I have posted on the remarkable Carten siblings before (see https://elvirabarney.wordpress.com/2011/11/12/audrey-and-kenneth-carten/ and elsewhere).
Waveney and Audrey Carten
Here are a few extra snippets concerning them.
Audrey and Kenneth Carten, along with Tallulah Bankhead and Gwen Farrar, formed one element of the wilder and more mischievous wing of the Bright Young People ; Elizabeth Ponsonby and her close friends another. Both groups overlapped at times and both were acquainted with Elvira and/or her associates.
I felt I hadn’t done justice to Kenneth Carten, seeing him as a minor actor, primarily linked to Noel Coward’s revues. The reason his acting career is fairly low-key was, I now realise, because he abandoned performing and became a Theatrical Agent. He achieved great success in this latter calling and had a long career. His clients included Laurence Olivier, Noel Coward and Googie Withers. He also “discovered” and represented the much loved Peter Sallis. In the 1940s, Carten was a London representative for the very powerful and influential Myron Selznick corporation, which put him at the heart of British film and theatrical life.
(Before becoming one of the most popular film stars of the 40s, Withers had been a dancer at the Kit Kat and Murrays as well as appearing in Midnight Follies at the Mayfair Hotel)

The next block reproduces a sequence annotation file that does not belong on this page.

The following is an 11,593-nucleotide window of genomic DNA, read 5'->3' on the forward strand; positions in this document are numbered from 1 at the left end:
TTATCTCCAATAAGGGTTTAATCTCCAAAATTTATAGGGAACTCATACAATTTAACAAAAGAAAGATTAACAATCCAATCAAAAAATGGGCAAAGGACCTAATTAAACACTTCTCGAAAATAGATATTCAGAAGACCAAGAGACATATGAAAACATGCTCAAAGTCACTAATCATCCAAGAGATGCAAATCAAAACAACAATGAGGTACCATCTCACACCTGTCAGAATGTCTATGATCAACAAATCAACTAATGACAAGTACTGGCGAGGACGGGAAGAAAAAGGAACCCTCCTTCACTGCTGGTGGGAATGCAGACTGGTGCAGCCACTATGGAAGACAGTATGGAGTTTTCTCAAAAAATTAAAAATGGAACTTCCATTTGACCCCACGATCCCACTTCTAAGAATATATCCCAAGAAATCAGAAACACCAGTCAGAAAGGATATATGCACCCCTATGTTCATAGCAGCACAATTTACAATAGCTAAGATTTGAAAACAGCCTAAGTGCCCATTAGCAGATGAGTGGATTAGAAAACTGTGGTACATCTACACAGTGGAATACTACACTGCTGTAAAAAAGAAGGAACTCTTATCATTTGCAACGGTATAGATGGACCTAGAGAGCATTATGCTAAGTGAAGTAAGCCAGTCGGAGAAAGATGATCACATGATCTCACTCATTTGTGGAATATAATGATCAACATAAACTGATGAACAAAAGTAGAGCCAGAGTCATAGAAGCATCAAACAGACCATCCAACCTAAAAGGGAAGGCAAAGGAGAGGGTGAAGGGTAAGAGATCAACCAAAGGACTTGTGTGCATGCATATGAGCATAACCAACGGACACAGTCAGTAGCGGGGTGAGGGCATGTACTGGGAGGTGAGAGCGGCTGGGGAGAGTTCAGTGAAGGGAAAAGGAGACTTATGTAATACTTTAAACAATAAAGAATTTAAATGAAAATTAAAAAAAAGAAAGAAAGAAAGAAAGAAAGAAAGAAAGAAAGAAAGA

It was from Selznick’s office, in early 1949, that Kenneth Carten wrote to the ailing Hugh Wade. It is a fascinating letter, upbeat, full of references to stars of the day (Jessie Matthews, Patricia Roc, Stewart Grainger) and some waspish (but accurate) comments concerning the quality of certain performances (Margaret Lockwood in the lamentable Cardboard Cavalier). He casts doubt on the likely success of Terence Rattigan’s new play Adventure Story, and was to be proved right. Kenneth is solicitous towards Hugh (“if there’s anything you want just ask” etc.) but the general tenor is one of friendly gossip between two showbiz “insiders”.
For many years Kenneth lived ,with his sister Audrey,at Paultons House, on the corner of King’s Road and Paultons Square. Paultons House was where Jean Rhys wrote the beautiful but, at the time, neglected, Good Morning, Midnight. Rhys had left No.22, to begin her long sojourn in alcoholic obscurity by the time Kenneth moved into No.5 (and sometimes 6) .There was a third resident throughout the 1940s, the aristocratic socialite and actress,Lady Caroline Paget. A beautiful and captivating free-spirit, who is often seen in photographs with Cecil Beaton, she was perhaps best depicted in a number of exquisite portraits by a love-struck Rex Whistler (see Rex Whistler).
Unfortunately for Rex, she appears to have preferred Audrey, the two becoming “close friends and travelling companions” for a number of years. Caroline’s cousin, David Herbert, who (inevitably) knew all parties involved, has this to say,